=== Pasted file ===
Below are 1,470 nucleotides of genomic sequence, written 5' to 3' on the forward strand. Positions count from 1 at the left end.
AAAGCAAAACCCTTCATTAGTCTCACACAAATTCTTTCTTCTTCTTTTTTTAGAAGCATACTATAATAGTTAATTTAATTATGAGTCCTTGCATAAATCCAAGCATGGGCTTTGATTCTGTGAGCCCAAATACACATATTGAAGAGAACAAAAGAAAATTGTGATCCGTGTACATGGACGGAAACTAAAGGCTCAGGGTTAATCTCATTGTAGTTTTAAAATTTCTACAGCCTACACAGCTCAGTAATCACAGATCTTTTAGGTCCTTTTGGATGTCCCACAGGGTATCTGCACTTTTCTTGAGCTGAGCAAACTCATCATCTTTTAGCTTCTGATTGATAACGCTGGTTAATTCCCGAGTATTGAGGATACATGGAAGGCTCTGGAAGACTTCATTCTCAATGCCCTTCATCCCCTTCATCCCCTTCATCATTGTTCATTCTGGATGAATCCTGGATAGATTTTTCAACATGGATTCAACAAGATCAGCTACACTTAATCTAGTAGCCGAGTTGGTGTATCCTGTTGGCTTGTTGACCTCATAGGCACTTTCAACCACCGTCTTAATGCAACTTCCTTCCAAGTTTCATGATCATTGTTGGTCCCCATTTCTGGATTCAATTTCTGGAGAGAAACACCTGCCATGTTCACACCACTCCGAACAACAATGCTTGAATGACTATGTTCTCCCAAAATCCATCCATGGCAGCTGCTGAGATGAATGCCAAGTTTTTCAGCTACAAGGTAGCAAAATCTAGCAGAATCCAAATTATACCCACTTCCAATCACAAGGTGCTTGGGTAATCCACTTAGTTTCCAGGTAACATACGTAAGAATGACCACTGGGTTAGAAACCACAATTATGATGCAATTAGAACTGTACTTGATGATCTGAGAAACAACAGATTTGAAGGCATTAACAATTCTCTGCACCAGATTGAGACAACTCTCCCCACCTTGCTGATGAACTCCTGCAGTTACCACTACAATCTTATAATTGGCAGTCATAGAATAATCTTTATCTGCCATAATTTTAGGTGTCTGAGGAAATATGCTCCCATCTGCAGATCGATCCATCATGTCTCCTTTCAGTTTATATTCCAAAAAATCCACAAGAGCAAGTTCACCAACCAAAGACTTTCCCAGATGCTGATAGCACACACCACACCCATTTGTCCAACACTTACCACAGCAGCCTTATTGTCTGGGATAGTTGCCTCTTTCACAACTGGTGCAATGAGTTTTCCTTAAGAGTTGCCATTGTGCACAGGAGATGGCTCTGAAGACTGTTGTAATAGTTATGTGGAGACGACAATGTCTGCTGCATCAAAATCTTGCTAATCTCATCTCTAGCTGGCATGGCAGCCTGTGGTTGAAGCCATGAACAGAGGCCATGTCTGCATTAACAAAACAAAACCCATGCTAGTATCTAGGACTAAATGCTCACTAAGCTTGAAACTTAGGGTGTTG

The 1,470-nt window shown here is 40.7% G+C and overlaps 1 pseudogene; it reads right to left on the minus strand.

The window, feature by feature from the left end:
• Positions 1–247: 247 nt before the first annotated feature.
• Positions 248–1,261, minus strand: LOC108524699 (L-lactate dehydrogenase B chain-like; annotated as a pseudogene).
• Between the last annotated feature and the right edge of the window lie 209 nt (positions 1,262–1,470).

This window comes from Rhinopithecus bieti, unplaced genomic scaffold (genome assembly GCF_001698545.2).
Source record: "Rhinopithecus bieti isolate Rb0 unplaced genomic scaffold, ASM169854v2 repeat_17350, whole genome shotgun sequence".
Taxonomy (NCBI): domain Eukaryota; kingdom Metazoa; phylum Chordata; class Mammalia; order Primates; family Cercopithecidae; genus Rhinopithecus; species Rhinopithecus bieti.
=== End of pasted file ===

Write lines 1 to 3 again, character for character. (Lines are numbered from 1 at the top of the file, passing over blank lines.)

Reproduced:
Below are 1,470 nucleotides of genomic sequence, written 5' to 3' on the forward strand. Positions count from 1 at the left end.
AAAGCAAAACCCTTCATTAGTCTCACACAAATTCTTTCTTCTTCTTTTTTTAGAAGCATACTATAATAGTTAATTTAATTATGAGTCCTTGCATAAATCCAAGCATGGGCTTTGATTCTGTGAGCCCAAATACACATATTGAAGAGAACAAAAGAAAATTGTGATCCGTGTACATGGACGGAAACTAAAGGCTCAGGGTTAATCTCATTGTAGTTTTAAAATTTCTACAGCCTACACAGCTCAGTAATCACAGATCTTTTAGGTCCTTTTGGATGTCCCACAGGGTATCTGCACTTTTCTTGAGCTGAGCAAACTCATCATCTTTTAGCTTCTGATTGATAACGCTGGTTAATTCCCGAGTATTGAGGATACATGGAAGGCTCTGGAAGACTTCATTCTCAATGCCCTTCATCCCCTTCATCCCCTTCATCATTGTTCATTCTGGATGAATCCTGGATAGATTTTTCAACATGGATTCAACAAGATCAGCTACACTTAATCTAGTAGCCGAGTTGGTGTATCCTGTTGGCTTGTTGACCTCATAGGCACTTTCAACCACCGTCTTAATGCAACTTCCTTCCAAGTTTCATGATCATTGTTGGTCCCCATTTCTGGATTCAATTTCTGGAGAGAAACACCTGCCATGTTCACACCACTCCGAACAACAATGCTTGAATGACTATGTTCTCCCAAAATCCATCCATGGCAGCTGCTGAGATGAATGCCAAGTTTTTCAGCTACAAGGTAGCAAAATCTAGCAGAATCCAAATTATACCCACTTCCAATCACAAGGTGCTTGGGTAATCCACTTAGTTTCCAGGTAACATACGTAAGAATGACCACTGGGTTAGAAACCACAATTATGATGCAATTAGAACTGTACTTGATGATCTGAGAAACAACAGATTTGAAGGCATTAACAATTCTCTGCACCAGATTGAGACAACTCTCCCCACCTTGCTGATGAACTCCTGCAGTTACCACTACAATCTTATAATTGGCAGTCATAGAATAATCTTTATCTGCCATAATTTTAGGTGTCTGAGGAAATATGCTCCCATCTGCAGATCGATCCATCATGTCTCCTTTCAGTTTATATTCCAAAAAATCCACAAGAGCAAGTTCACCAACCAAAGACTTTCCCAGATGCTGATAGCACACACCACACCCATTTGTCCAACACTTACCACAGCAGCCTTATTGTCTGGGATAGTTGCCTCTTTCACAACTGGTGCAATGAGTTTTCCTTAAGAGTTGCCATTGTGCACAGGAGATGGCTCTGAAGACTGTTGTAATAGTTATGTGGAGACGACAATGTCTGCTGCATCAAAATCTTGCTAATCTCATCTCTAGCTGGCATGGCAGCCTGTGGTTGAAGCCATGAACAGAGGCCATGTCTGCATTAACAAAACAAAACCCATGCTAGTATCTAGGACTAAATGCTCACTAAGCTTGAAACTTAGGGTGTTG

The 1,470-nt window shown here is 40.7% G+C and overlaps 1 pseudogene; it reads right to left on the minus strand.